- Their contributions as a homemaker
- Their standard of living during the marriage
- The spouse's contributions the other party's education or earning/income potential
- The ability of the spouse seeking support to become self-supporting
- Potential misconduct, which might have resulted in diminution of income or marital property
- The tax consequences of the marital property division
- Tax consequences of a potential alimony award
- The judge may take into consideration other relevant factors as well
Get skilled counsel on your side. Call (207) 209-2902 or complete a form to request an appointment with a divorce lawyer at Moncure & Barnicle.
Providing Excellent Counsel & Representation for the Following Family Law Cases
Our Maine divorce attorneys are dedicated to the best interests of each client and can go the extra mile to help you achieve your goals.
Our Maine divorce lawyers also handle other related family law matters such as:
No matter what your case involves, we provide personalized attention and representation from start to finish. When you retain a Maine divorce attorney from Moncure & Barnicle, you can be sure of receiving outstanding service.
Real Testimonials From Former Clients
Our divorce attorney in Maine has taken on immeasurable divorce cases and fought aggressively on behalf of our clients. We want to make sure that the concerns of our clients are met and will do all that we can to reach the end result that they need and want.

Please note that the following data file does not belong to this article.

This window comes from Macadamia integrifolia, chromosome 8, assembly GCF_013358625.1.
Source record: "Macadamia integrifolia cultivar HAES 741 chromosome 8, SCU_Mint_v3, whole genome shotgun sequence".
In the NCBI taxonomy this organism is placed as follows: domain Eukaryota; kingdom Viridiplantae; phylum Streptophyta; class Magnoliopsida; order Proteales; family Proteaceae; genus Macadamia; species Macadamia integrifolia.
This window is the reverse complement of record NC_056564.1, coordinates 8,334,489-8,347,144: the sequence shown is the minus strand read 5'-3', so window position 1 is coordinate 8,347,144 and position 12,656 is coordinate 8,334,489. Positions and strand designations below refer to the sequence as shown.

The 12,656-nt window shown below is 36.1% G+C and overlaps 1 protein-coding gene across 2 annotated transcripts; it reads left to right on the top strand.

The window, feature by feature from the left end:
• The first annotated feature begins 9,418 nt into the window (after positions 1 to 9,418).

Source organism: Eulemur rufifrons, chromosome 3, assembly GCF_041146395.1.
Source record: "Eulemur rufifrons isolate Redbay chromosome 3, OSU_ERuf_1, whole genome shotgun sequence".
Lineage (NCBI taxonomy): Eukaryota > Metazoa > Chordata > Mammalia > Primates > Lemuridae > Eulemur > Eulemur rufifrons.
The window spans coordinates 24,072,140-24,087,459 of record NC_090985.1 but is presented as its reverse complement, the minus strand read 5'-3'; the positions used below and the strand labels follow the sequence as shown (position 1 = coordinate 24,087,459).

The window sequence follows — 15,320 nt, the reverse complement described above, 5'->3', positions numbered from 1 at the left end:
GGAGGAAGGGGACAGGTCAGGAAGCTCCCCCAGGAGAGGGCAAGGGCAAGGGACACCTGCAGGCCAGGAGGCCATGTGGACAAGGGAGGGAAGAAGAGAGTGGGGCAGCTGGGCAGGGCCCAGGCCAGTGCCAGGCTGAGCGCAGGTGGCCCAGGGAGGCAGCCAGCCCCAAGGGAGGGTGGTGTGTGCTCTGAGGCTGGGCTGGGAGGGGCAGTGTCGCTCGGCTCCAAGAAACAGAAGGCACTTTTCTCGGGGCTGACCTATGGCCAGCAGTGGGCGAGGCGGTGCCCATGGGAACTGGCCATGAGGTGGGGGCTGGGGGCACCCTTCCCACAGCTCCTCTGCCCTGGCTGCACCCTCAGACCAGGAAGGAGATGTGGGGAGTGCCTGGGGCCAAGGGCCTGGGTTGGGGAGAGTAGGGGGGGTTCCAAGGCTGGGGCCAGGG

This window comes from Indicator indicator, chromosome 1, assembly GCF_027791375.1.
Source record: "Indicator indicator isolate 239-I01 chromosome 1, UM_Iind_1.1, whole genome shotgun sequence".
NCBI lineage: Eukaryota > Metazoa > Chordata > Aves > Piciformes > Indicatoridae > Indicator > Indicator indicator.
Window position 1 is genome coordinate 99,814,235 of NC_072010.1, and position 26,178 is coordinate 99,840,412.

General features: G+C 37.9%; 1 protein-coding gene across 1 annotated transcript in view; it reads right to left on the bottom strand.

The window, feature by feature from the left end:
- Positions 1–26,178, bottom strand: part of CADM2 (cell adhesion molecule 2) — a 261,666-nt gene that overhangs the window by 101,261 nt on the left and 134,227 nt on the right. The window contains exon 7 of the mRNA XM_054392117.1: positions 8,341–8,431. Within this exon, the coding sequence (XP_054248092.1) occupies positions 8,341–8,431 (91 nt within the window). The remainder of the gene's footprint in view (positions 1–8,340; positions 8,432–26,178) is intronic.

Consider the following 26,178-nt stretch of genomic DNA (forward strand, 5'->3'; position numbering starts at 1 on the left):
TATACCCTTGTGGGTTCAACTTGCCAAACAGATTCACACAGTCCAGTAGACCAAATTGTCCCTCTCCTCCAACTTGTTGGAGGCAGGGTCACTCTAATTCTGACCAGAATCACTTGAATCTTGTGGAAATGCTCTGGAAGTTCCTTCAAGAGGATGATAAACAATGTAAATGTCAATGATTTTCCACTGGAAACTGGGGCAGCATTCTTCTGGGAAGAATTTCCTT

Some of our happy clients have left reviews about their experience with us. Here are some excerpts:
- "I cannot express my thankfulness enough & I don't think they will ever know how much they have touched my life."
- "I am truly grateful to attorney Jack Barnicle and paralegal Amy Herrick for leading me through divorce proceedings in a manner that was both professional and caring."
- "He was sincere in his commitment to my case, and more importantly he was honest with me in regards to what I could expect and what rights I had."
Contact Our Maine Divorce Attorney Today
The sooner you take part in our free case evaluation, the sooner you can learn exactly how a divorce attorney in Maine from Moncure & Barnicle can handle your case. We represent clients throughout the state of Maine. When you choose to retain our firm, you can have confidence in your attorney's ability to represent you through a divorce and to win the best possible results.